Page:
> Hi all,
> having put FreeBSD 9 on my laptop, which removes obj-c from gcc and uses gcc only for legacy purposes until the clang switch, I need had to switch to clang.
> - x86-32
> - clang 3.0
> - libobjc2 (from our source)
> I have an essentially unusable GNUstep system and ask if other experience similar problems.
> Some information:
> * tried switch ARC on and off, no help
The ARC autorelease pool is new (and potentially buggy!) code and Banlu has reported a problem with it when the NSRunLoop autorelease pool is recreated, so I'll try to track that down. Disabling it for now is a good idea just to eliminate one potential source of bugs - the old code has been very well tested so should be reliable.
> * compiling the application with debug=yes seems to solve the problem
This implies a problem in optimisation. The question is whether it is a compiler bug (performing an unsafe transform) or a GNUstep bug (compiler doing a transform it's allowed, but which was not expected).
> * I compiled base with/wthout optimizations, no help. I fail to compile gui without for the reasons mentioned in another email
debug=yes should be turning off optimisation. If it isn't and the presence of debug information is changing the program semantics, that is really weird...
> The applications which do crash, crash consistently and upon user action:
> * FTP, connect to a server (e.g. ftp.gnustep.org, anonymously)
> * PRICE, run the Curves filter
> * GWorkspace: try to start an application by double-clicking
If it's a user action, then it may be related to FFI / invocation stuff.
> GSPdf doesn't crash, but on exit it prints out:
> Calling [GSPdf -applicationShouldTerminate:] with incorrect signature. Method has C12@0:4@8, selector has i12@0:4@8
That's just a warning. Justing just pointed out that my ifdef was the wrong way around so I'm not disabling these warnings in release mode. It just means that the GSPdf's -applicationShouldTerminate: method returns BOOL, but the caller expects int (actually an NSApplicationTerminateReply). Since you're the GSPdf maintainer, you can make this go away by changing the type of the method to NSApplicationTerminateReply and the return value to either NSTerminateCancel or NSTerminateNow.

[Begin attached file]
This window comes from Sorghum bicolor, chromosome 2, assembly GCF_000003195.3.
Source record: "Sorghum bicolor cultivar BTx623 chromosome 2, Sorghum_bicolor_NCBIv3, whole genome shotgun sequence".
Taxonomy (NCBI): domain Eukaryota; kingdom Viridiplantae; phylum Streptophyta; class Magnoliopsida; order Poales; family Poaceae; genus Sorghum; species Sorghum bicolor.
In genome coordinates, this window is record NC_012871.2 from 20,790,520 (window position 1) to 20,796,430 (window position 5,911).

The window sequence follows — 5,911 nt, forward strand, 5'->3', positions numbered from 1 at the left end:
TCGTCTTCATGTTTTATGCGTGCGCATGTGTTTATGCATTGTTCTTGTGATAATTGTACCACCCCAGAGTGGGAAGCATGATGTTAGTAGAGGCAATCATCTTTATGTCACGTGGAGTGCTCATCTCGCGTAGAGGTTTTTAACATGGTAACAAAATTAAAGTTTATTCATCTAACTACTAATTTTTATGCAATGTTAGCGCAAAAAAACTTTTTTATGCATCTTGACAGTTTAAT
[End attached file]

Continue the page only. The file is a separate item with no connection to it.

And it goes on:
> Other applications instead seem to work and I couldn't get them to crash, like Ink.
Not being able to get applications to crash is usually a good thing....
> David is kindly helping me debugging this, but we made little progress. valgrind shows an error in GSFFIInvocation:
> ==4553== Source and destination overlap in memcpy(0x3975f40, 0x3975f40, 24)
> ==4553== at 0x5E5B5: memcpy (in /usr/local/lib/valgrind/vgpreload_memcheck-x86-freebsd.so)
> ==4553== by 0xA8FD7D:_i_GSFFIInvocation__initWithCallback_values_frame_signature_ (GSFFIInvocation.m:380)
> Since the application then hangs inside valgrind, there is no further output.
> But I put an if() code to print out the size when src and dst are the same, it never gets reached (and the warning goes away).
> I don't include stacktrace because I do not want to spam with a long message.
> I did run the base tests and there is nothing really suspicious (see other email).
> Somebody notices the same? Or has some ideas
I vaguely remember seeing this before, but having now looked at the code, it seems correct. The memcpy call is copying between a buffer allocated by an NSMutableData and the FFI buffer, so they should be non-overlapping. I suggested changing this to a memmove() when I saw the valgrind error, but I think that this would just hide a real error.